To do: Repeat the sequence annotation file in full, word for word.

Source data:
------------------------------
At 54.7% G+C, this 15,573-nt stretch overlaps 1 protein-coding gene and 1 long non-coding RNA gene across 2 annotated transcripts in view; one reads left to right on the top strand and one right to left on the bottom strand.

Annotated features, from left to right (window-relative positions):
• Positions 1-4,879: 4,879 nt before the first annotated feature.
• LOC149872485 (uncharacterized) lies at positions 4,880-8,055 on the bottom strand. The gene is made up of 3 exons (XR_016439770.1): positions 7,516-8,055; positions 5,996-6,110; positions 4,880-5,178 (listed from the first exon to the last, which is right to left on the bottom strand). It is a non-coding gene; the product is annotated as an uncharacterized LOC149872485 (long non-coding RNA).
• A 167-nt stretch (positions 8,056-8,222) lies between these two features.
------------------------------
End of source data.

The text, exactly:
At 54.7% G+C, this 15,573-nt stretch overlaps 1 protein-coding gene and 1 long non-coding RNA gene across 2 annotated transcripts in view; one reads left to right on the top strand and one right to left on the bottom strand.

Annotated features, from left to right (window-relative positions):
• Positions 1-4,879: 4,879 nt before the first annotated feature.
• LOC149872485 (uncharacterized) lies at positions 4,880-8,055 on the bottom strand. The gene is made up of 3 exons (XR_016439770.1): positions 7,516-8,055; positions 5,996-6,110; positions 4,880-5,178 (listed from the first exon to the last, which is right to left on the bottom strand). It is a non-coding gene; the product is annotated as an uncharacterized LOC149872485 (long non-coding RNA).
• A 167-nt stretch (positions 8,056-8,222) lies between these two features.